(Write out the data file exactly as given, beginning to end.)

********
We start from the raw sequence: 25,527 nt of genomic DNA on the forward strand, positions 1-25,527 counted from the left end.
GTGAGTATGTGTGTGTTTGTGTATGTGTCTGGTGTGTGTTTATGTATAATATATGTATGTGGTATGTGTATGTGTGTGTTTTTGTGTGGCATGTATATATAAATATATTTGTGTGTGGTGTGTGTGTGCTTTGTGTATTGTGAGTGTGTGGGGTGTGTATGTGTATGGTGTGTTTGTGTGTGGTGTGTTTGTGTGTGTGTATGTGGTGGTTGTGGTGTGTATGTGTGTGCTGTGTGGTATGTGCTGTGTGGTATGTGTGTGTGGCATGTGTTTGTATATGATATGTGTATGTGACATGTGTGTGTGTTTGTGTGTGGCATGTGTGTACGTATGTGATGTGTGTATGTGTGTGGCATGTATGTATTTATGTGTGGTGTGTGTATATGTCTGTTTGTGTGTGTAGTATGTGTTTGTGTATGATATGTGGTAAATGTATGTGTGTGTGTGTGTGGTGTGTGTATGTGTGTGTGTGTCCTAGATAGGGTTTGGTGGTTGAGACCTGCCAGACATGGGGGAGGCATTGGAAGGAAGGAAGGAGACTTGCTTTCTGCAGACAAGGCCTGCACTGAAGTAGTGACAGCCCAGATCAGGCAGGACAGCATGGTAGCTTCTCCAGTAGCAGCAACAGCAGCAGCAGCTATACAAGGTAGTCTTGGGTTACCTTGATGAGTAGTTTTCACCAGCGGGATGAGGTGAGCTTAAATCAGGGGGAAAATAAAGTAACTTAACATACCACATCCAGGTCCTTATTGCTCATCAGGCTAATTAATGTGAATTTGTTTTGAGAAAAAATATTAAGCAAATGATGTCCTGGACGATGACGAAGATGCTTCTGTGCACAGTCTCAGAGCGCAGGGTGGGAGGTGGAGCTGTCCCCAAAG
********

We start from the raw sequence: 25,527 nt of genomic DNA on the forward strand, positions 1-25,527 counted from the left end.
GTGAGTATGTGTGTGTTTGTGTATGTGTCTGGTGTGTGTTTATGTATAATATATGTATGTGGTATGTGTATGTGTGTGTTTTTGTGTGGCATGTATATATAAATATATTTGTGTGTGGTGTGTGTGTGCTTTGTGTATTGTGAGTGTGTGGGGTGTGTATGTGTATGGTGTGTTTGTGTGTGGTGTGTTTGTGTGTGTGTATGTGGTGGTTGTGGTGTGTATGTGTGTGCTGTGTGGTATGTGCTGTGTGGTATGTGTGTGTGGCATGTGTTTGTATATGATATGTGTATGTGACATGTGTGTGTGTTTGTGTGTGGCATGTGTGTACGTATGTGATGTGTGTATGTGTGTGGCATGTATGTATTTATGTGTGGTGTGTGTATATGTCTGTTTGTGTGTGTAGTATGTGTTTGTGTATGATATGTGGTAAATGTATGTGTGTGTGTGTGTGGTGTGTGTATGTGTGTGTGTGTCCTAGATAGGGTTTGGTGGTTGAGACCTGCCAGACATGGGGGAGGCATTGGAAGGAAGGAAGGAGACTTGCTTTCTGCAGACAAGGCCTGCACTGAAGTAGTGACAGCCCAGATCAGGCAGGACAGCATGGTAGCTTCTCCAGTAGCAGCAACAGCAGCAGCAGCTATACAAGGTAGTCTTGGGTTACCTTGATGAGTAGTTTTCACCAGCGGGATGAGGTGAGCTTAAATCAGGGGGAAAATAAAGTAACTTAACATACCACATCCAGGTCCTTATTGCTCATCAGGCTAATTAATGTGAATTTGTTTTGAGAAAAAATATTAAGCAAATGATGTCCTGGACGATGACGAAGATGCTTCTGTGCACAGTCTCAGAGCGCAGGGTGGGAGGTGGAGCTGTCCCCAAAG